CRWP gets funding for recycling efforts

Copper River Watershed Project Operations Manager Shae Bowman loads plastic bottles into a baler. (Aug. 7, 2019) Photo by Zachary Snowdon Smith/The Cordova Times
Copper River Watershed Project Operations Manager Shae Bowman loads plastic bottles into a baler. (Aug. 7, 2019) Photo by Zachary Snowdon Smith/The Cordova Times

Copper River Watershed Project Operations Manager Shae Bowman loads plastic bottles into a baler at AC Value Center. (Aug. 7, 2019) Photo by Zachary Snowdon Smith/The Cordova Times Copper River Watershed Project has been awarded a $50,000 grant from the Rasmuson Foundation to expand its recycling efforts in Cordova with the purchase of a baler and conveyor belt system.

The effort is expected to significantly reduce waste entering the landfill by expanding the amount of materials recycled and shipped out of Cordova.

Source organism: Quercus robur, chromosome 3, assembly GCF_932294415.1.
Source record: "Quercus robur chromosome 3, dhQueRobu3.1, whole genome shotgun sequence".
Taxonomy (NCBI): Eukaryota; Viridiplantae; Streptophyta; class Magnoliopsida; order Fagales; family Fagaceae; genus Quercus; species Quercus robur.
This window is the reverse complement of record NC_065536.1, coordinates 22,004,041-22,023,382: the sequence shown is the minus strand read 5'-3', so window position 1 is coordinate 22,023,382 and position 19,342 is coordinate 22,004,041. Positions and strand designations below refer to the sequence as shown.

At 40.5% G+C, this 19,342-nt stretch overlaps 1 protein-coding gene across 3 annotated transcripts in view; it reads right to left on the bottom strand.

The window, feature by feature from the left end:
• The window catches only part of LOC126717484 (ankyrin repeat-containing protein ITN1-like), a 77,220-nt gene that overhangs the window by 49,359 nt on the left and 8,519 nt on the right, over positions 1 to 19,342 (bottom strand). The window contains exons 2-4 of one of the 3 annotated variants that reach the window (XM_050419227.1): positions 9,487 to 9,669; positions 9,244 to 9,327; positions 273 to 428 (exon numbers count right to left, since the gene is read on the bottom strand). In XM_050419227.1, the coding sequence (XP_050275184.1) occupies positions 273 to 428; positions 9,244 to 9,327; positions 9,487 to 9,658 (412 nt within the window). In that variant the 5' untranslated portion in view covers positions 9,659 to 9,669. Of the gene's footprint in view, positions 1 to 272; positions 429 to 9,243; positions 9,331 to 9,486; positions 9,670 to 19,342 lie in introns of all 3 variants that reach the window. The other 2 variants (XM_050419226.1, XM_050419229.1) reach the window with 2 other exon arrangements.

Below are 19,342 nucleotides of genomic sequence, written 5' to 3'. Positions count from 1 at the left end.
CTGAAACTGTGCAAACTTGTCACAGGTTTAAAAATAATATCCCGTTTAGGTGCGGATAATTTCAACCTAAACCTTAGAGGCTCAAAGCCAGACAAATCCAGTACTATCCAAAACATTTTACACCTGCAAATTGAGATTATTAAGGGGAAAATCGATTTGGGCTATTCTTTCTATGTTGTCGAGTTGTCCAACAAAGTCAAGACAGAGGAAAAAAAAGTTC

The CRWP, the city of Cordova and Native Village of Eyak are working together on this community recycling program.

CRWP funds were among over $6 million in grants approved in November by the Rasmuson Foundation board for Alaska nonprofits, tribal organizations and local governments, plus $4.6 million to support investments in arts and other initiatives.

The Sun’aq Tribe of Kodiak received $375,000 for expansion of its primary tribal enterprise, to include cold storage building construction and the purchase/installation of an ice machine to service small boat fishermen delivering to the WildSource Seafood processing facility.

The Tanana Chiefs Conference was awarded $800,000 to help replace its aging Upper Tanana Health Center in Tok with a facility that will house exam rooms, screening rooms, dental stations, radiology, lab, pharmacy and more.

“These projects have real impact on individual lives and on communities,” said Diane Kaplan, president and chief executive officer of the Rasmuson Foundation.

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